“I just remember watching Loui last year and what we all had to deal with with answering questions all the time and the uncertainty about him being around this year,” Marchand said. “It’s a lot to weigh on the players, on the minds of everyone, on himself and on the management where instead of focusing on individual players and where they’re going to be, more about the team stuff and what we needed to do to win. I think all that is something we had in mind. We wanted to get it done and put it behind us.”
|David Pastrnak ‘happy for every minute’ of experience in NHL debut||11.25.14 at 9:26 am ET|
David Pastrnak wasn’t about to complain about ice time or being mixed and matched with different lines. The 18-year-old was just happy to be making his NHL debut Monday night against Sidney Crosby and the Penguins.
The Czech played 10 shifts for a total of seven minutes, 53 seconds, with three missed shots, a hit, a takeaway and a giveaway in Boston’s 3-2 overtime loss to Pittsburgh.
The soft-spoken first-round pick reminded many of David Krejci afterward, speaking softly but admitting that he was indeed a little nervous getting the call up.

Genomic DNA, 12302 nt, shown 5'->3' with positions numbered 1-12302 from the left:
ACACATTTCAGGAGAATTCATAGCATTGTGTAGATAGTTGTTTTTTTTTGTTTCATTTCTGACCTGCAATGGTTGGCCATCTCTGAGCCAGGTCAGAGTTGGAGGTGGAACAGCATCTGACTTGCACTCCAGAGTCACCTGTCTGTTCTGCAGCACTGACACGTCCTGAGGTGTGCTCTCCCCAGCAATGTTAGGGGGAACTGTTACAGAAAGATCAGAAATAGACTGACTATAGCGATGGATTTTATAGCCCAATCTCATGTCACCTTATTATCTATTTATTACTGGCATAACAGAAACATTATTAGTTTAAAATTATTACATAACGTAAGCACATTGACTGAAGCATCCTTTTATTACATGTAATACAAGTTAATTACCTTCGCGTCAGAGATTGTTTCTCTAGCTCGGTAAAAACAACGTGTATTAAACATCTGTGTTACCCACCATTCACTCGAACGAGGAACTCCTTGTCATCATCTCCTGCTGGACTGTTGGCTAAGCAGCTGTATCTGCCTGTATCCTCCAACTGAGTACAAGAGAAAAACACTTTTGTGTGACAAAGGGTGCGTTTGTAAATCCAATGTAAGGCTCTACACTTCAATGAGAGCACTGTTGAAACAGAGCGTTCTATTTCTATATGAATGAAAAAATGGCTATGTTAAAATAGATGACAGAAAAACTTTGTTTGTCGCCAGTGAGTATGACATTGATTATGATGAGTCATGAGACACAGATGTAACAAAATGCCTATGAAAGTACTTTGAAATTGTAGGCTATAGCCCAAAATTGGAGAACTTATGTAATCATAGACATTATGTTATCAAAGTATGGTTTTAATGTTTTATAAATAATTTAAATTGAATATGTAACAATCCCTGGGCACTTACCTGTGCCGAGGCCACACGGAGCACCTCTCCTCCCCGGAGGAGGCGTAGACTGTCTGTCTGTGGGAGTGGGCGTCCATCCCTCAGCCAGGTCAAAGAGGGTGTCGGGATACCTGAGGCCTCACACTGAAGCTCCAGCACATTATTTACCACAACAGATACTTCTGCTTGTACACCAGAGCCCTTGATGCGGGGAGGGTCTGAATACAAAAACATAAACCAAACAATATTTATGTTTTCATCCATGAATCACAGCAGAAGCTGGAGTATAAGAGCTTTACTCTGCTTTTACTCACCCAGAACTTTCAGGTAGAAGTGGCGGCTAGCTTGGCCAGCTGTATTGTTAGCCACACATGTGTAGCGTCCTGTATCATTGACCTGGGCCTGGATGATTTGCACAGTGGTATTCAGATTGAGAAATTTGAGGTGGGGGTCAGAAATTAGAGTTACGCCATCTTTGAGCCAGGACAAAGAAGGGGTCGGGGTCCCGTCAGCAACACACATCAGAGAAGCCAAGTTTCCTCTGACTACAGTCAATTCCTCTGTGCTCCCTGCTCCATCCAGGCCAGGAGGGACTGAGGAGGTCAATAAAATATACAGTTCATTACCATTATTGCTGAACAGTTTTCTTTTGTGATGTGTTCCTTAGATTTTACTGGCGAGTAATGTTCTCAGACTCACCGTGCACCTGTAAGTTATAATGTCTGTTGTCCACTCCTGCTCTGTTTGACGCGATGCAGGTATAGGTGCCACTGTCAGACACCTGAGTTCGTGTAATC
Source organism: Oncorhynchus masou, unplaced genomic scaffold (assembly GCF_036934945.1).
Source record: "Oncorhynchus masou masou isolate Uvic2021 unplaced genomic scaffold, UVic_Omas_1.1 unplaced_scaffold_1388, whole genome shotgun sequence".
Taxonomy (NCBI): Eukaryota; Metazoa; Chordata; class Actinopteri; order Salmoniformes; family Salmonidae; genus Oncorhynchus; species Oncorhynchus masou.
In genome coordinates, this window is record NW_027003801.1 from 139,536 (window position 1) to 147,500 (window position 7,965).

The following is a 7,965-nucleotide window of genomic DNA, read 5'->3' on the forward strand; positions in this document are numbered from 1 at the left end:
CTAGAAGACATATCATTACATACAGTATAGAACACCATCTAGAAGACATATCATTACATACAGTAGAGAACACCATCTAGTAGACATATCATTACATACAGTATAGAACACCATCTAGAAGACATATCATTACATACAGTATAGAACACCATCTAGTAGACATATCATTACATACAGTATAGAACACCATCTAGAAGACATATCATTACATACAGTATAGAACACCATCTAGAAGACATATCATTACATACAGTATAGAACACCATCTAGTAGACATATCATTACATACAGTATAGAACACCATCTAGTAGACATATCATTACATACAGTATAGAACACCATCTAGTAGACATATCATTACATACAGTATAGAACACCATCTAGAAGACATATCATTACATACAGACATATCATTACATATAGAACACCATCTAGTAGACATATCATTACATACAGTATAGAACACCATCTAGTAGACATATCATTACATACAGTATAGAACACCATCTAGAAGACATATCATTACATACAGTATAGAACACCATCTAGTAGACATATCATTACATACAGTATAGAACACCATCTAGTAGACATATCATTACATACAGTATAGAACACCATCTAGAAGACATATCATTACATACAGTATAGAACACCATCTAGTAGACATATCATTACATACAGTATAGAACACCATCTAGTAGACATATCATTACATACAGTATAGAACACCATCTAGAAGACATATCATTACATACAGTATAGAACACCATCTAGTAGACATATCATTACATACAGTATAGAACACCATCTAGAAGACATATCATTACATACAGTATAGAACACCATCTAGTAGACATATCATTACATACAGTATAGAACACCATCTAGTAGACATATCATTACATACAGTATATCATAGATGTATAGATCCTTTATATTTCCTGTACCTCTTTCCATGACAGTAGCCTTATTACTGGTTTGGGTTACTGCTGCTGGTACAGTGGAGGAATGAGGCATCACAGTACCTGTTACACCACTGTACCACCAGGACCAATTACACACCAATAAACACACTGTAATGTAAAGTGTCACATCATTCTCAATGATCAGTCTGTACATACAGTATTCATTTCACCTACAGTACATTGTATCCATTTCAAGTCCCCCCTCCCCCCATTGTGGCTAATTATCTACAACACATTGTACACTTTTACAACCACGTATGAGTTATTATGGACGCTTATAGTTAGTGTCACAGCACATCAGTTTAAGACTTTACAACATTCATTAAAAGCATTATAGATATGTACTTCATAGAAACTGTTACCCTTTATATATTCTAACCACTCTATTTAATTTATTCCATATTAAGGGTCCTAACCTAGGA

“A little bit for sure, but I said I just tried to play for the team and tried to do my best for the win and play my game,” Pastrnak said. “I think we played hard. We battled hard and tried to go to the net but it wasn’t enough. I tried to my best for the team and enjoy the time and enjoy the game.”
Coach Claude Julien mixed and matched Pastrnak on different lines Monday, taking advantage of the very fluid situation caused by the numerous injuries and limiting Brad Marchand, who was playing his first game back since coming off the injured reserve list.
|Seth Griffith scores ‘sick’ goal, draws comparisons to Sidney Crosby, Alex Ovechkin||11.11.14 at 12:10 am ET|
Seth Griffith doesn’t talk the same game he plays.
So, when asked about his blocked shot, sprint through a pair of opponents and spin-o-rama that ended with a goal on a backhanded shot with his back facing the net, the rookie had to quote Patrice Bergeron to do the feat justice.
“He just said that was a sick play,” Griffith said. “He’s one of the guys that talks to me all the time and he’s making me more confident in the room. Bergy was one of the first to congratulate me. It’s always pretty cool when a guy like that says something to you like that. He’s a great guy.”
The goal that Griffith scored with 1:59 left in the second period not only snapped a 2-2 tie, but it provided much needed inspiration that helped the Bruins beat the Devils, 4-2, Monday night at TD Garden. The reason for the inspiration was exactly how the play unfolded.